Mou Shu Pork Wraps

    Mou Shu Pork Wraps

    39saves
    45min


    48 people made this

    About this recipe: This is a versatile recipe that you can alter to your taste. Sometimes I use cabbage and plum sauce and it works really well too. The filling is normally served in Chinese pancakes, but I prefer it in tortilla wraps.

    Ingredients
    Serves: 8 

    • 1 pork fillet, sliced into strips
    • 1 onion, thinly sliced
    • 2cm (3/4 in) piece root ginger, minced
    • 2 cloves garlic, minced
    • 275g (10 oz) thinly sliced pak choi
    • 1 red pepper, sliced
    • 10 large button mushrooms, julienned
    • 275g (10 oz) beansprouts
    • 4 tablespoons Chinese rice wine, or sake
    • 3 tablespoons hoisin sauce
    • 2 tablespoons soy sauce
    • 8 flour tortilla wraps

    Method
    Prep:30min  ›  Cook:15min  ›  Ready in:45min 

    1. Preheat oven to 160 C / Gas mark 3. Wrap tortillas in aluminium foil.
    2. Heat a large frying pan over high heat until very hot. Add pork, onion, ginger and garlic; cook and stir until pork is brown and onion is tender, about 5 minutes. Mix in pak choi, red pepper and mushrooms; cook and stir until pepper is tender but crisp, about 5 minutes. Remove pan from heat.
    3. Place tortillas in oven for 8 minutes, or until warm.
    4. Meanwhile, return pan to high heat, and mix in bean sprouts, rice wine and hoisin and soy sauces; cook and stir until bean sprouts are tender, about 5 minutes.
    5. Remove tortillas from oven. Divide pork mixture among tortillas, and roll up. Serve immediately.

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    Reviews (5)

    by
    3

    Took shortcuts. I wanted to pare down the time it took to make this recipe, so I purchased a bagged mix of shredded asian veggies (in the bagged salad section) instead of slicing all the vegetables myself. It worked out great, and saved loads of time I would have spent chopping. Omitted the sake, as I was feeding this to the kids, and used dried ginger powder instead of fresh. I definitely recommend using wonton wrappers instead of tortillas - they have the right "asian" texture and taste. Steam them for a few minutes before serving, or microwave a few at a time wrapped in a moist piece of kitchen roll, for 30-seconds. - 15 Sep 2008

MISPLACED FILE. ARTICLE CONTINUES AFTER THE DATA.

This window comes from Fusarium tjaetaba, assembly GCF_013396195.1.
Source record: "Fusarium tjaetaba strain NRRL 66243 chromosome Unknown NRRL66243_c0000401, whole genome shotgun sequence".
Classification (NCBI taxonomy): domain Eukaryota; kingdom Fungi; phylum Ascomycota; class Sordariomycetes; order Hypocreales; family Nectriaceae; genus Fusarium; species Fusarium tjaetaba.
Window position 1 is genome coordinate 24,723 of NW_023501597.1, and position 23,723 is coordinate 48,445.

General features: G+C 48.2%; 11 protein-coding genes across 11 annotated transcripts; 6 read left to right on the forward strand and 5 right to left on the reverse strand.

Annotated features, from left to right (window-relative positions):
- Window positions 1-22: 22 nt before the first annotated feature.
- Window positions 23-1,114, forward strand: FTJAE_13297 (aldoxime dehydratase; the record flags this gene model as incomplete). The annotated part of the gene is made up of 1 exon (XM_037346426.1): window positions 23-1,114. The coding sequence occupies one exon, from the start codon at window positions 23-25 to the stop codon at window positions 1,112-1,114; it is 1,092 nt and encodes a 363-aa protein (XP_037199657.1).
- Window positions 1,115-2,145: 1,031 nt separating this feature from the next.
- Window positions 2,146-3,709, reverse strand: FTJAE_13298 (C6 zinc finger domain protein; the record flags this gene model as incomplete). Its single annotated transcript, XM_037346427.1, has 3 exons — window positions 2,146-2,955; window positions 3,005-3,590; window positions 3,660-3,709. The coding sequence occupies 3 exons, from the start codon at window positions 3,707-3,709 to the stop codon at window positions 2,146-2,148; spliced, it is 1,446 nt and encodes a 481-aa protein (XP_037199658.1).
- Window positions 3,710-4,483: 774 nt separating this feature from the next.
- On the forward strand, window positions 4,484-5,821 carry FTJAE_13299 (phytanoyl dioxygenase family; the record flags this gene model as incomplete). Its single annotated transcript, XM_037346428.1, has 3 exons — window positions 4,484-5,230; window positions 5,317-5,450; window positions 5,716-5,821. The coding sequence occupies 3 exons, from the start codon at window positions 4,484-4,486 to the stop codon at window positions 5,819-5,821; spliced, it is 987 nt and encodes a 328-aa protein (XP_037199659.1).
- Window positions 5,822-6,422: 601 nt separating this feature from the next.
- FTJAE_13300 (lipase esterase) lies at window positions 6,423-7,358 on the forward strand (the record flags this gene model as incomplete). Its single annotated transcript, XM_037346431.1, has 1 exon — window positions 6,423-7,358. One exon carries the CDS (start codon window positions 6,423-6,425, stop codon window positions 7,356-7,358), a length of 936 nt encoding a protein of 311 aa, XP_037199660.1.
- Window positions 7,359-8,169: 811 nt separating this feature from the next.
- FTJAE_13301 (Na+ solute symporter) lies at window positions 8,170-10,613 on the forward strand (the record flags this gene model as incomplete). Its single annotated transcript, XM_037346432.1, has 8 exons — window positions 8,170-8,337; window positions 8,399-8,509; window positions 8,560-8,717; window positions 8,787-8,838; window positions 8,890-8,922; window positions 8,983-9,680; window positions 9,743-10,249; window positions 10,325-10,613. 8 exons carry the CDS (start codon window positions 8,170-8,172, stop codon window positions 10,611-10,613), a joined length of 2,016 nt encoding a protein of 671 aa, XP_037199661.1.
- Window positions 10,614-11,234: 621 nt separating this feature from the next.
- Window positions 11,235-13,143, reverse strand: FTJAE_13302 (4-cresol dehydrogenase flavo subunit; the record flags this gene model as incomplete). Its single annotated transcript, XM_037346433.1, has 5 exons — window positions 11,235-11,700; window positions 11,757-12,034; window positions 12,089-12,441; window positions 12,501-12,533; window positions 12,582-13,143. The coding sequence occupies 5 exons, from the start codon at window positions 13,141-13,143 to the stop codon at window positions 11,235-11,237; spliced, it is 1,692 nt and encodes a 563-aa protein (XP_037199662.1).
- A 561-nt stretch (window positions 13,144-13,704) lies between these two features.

by
    1

    I love chinese, and had some left over thing's that this recipe called for, so I thought I'd give it a try. I've never had mou shu pork before, so I can't really say if this particular recipe makes a good mou shu pork. Personally, none of us liked it. I don't know if it was the soy that's already in the Hoison sauce, and then more soy added to the recipe that did it, but it left a bitter aftertaste. Perhaps if the 2 T. of soy called for was left out, it might be passable. I used low salt soy too. - 15 Sep 2008

    by
    1

    I was looking for a recipe that I could sneak in some vegetables in my husband's dinner and this is a great way to do it. Next time, I will cut the ginger in half as he said that the ginger was too overwhelming. I would also cut the pork into thin strips to have it cook faster and I would do the meat in two batches as it cooked, but didn't brown. Not a bad dish, but I think it might need some tweaking. I am just not sure how to accomplish that. Hopefully, someone else here will have great ideas to offer. - 15 Sep 2008

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